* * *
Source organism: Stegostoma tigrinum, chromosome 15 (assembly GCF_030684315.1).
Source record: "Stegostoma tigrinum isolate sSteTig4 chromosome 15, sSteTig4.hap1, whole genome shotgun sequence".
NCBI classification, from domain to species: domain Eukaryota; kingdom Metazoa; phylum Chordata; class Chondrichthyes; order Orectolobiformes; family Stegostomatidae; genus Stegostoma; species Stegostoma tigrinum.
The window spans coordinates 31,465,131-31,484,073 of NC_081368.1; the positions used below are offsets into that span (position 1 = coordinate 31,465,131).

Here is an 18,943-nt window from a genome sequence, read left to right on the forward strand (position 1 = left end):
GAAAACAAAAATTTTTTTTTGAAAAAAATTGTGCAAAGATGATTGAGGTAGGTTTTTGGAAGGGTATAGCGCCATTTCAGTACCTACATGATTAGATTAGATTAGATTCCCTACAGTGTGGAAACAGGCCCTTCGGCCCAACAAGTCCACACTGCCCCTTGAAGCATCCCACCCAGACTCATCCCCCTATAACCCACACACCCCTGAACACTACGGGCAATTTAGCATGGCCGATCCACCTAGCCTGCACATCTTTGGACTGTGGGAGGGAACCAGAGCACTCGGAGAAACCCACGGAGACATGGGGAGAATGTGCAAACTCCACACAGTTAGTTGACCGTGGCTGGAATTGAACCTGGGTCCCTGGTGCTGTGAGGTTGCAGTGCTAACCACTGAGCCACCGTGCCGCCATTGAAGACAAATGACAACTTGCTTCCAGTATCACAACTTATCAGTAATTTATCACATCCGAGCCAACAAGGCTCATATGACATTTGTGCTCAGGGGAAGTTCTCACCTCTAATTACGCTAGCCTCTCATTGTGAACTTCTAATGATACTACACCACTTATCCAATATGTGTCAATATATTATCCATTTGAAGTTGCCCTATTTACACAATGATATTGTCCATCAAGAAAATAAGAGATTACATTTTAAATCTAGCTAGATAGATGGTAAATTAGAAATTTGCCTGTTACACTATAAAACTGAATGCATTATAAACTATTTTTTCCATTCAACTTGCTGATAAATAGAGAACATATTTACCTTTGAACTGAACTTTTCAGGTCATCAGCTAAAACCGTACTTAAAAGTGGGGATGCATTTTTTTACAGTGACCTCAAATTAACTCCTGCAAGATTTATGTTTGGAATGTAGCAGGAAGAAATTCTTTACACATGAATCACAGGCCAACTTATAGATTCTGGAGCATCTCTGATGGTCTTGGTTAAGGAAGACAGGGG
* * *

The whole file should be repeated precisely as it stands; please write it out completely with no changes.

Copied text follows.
Source organism: Stegostoma tigrinum, chromosome 15 (assembly GCF_030684315.1).
Source record: "Stegostoma tigrinum isolate sSteTig4 chromosome 15, sSteTig4.hap1, whole genome shotgun sequence".
NCBI classification, from domain to species: domain Eukaryota; kingdom Metazoa; phylum Chordata; class Chondrichthyes; order Orectolobiformes; family Stegostomatidae; genus Stegostoma; species Stegostoma tigrinum.
The window spans coordinates 31,465,131-31,484,073 of NC_081368.1; the positions used below are offsets into that span (position 1 = coordinate 31,465,131).

Here is an 18,943-nt window from a genome sequence, read left to right on the forward strand (position 1 = left end):
GAAAACAAAAATTTTTTTTTGAAAAAAATTGTGCAAAGATGATTGAGGTAGGTTTTTGGAAGGGTATAGCGCCATTTCAGTACCTACATGATTAGATTAGATTAGATTCCCTACAGTGTGGAAACAGGCCCTTCGGCCCAACAAGTCCACACTGCCCCTTGAAGCATCCCACCCAGACTCATCCCCCTATAACCCACACACCCCTGAACACTACGGGCAATTTAGCATGGCCGATCCACCTAGCCTGCACATCTTTGGACTGTGGGAGGGAACCAGAGCACTCGGAGAAACCCACGGAGACATGGGGAGAATGTGCAAACTCCACACAGTTAGTTGACCGTGGCTGGAATTGAACCTGGGTCCCTGGTGCTGTGAGGTTGCAGTGCTAACCACTGAGCCACCGTGCCGCCATTGAAGACAAATGACAACTTGCTTCCAGTATCACAACTTATCAGTAATTTATCACATCCGAGCCAACAAGGCTCATATGACATTTGTGCTCAGGGGAAGTTCTCACCTCTAATTACGCTAGCCTCTCATTGTGAACTTCTAATGATACTACACCACTTATCCAATATGTGTCAATATATTATCCATTTGAAGTTGCCCTATTTACACAATGATATTGTCCATCAAGAAAATAAGAGATTACATTTTAAATCTAGCTAGATAGATGGTAAATTAGAAATTTGCCTGTTACACTATAAAACTGAATGCATTATAAACTATTTTTTCCATTCAACTTGCTGATAAATAGAGAACATATTTACCTTTGAACTGAACTTTTCAGGTCATCAGCTAAAACCGTACTTAAAAGTGGGGATGCATTTTTTTACAGTGACCTCAAATTAACTCCTGCAAGATTTATGTTTGGAATGTAGCAGGAAGAAATTCTTTACACATGAATCACAGGCCAACTTATAGATTCTGGAGCATCTCTGATGGTCTTGGTTAAGGAAGACAGGGG